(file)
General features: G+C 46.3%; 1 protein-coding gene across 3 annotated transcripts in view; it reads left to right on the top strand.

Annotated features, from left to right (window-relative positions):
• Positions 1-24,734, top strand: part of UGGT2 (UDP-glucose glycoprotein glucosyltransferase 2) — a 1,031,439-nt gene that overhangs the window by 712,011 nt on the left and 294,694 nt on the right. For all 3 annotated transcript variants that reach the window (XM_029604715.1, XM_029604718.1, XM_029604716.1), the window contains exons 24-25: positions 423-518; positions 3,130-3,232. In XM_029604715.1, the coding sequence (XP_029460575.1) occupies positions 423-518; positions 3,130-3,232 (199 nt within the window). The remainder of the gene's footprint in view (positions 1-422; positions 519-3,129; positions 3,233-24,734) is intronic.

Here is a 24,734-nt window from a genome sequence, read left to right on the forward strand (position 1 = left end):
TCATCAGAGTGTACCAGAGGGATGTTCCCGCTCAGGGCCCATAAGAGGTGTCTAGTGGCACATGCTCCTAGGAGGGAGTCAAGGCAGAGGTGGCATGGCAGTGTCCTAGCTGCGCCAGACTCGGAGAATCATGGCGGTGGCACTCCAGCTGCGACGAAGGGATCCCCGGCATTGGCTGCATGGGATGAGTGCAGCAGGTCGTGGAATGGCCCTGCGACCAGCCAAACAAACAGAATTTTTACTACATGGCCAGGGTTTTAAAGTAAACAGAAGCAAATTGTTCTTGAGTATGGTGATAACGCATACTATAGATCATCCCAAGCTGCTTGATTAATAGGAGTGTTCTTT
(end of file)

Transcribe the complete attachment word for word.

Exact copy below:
General features: G+C 46.3%; 1 protein-coding gene across 3 annotated transcripts in view; it reads left to right on the top strand.

Annotated features, from left to right (window-relative positions):
• Positions 1-24,734, top strand: part of UGGT2 (UDP-glucose glycoprotein glucosyltransferase 2) — a 1,031,439-nt gene that overhangs the window by 712,011 nt on the left and 294,694 nt on the right. For all 3 annotated transcript variants that reach the window (XM_029604715.1, XM_029604718.1, XM_029604716.1), the window contains exons 24-25: positions 423-518; positions 3,130-3,232. In XM_029604715.1, the coding sequence (XP_029460575.1) occupies positions 423-518; positions 3,130-3,232 (199 nt within the window). The remainder of the gene's footprint in view (positions 1-422; positions 519-3,129; positions 3,233-24,734) is intronic.

Here is a 24,734-nt window from a genome sequence, read left to right on the forward strand (position 1 = left end):
TCATCAGAGTGTACCAGAGGGATGTTCCCGCTCAGGGCCCATAAGAGGTGTCTAGTGGCACATGCTCCTAGGAGGGAGTCAAGGCAGAGGTGGCATGGCAGTGTCCTAGCTGCGCCAGACTCGGAGAATCATGGCGGTGGCACTCCAGCTGCGACGAAGGGATCCCCGGCATTGGCTGCATGGGATGAGTGCAGCAGGTCGTGGAATGGCCCTGCGACCAGCCAAACAAACAGAATTTTTACTACATGGCCAGGGTTTTAAAGTAAACAGAAGCAAATTGTTCTTGAGTATGGTGATAACGCATACTATAGATCATCCCAAGCTGCTTGATTAATAGGAGTGTTCTTT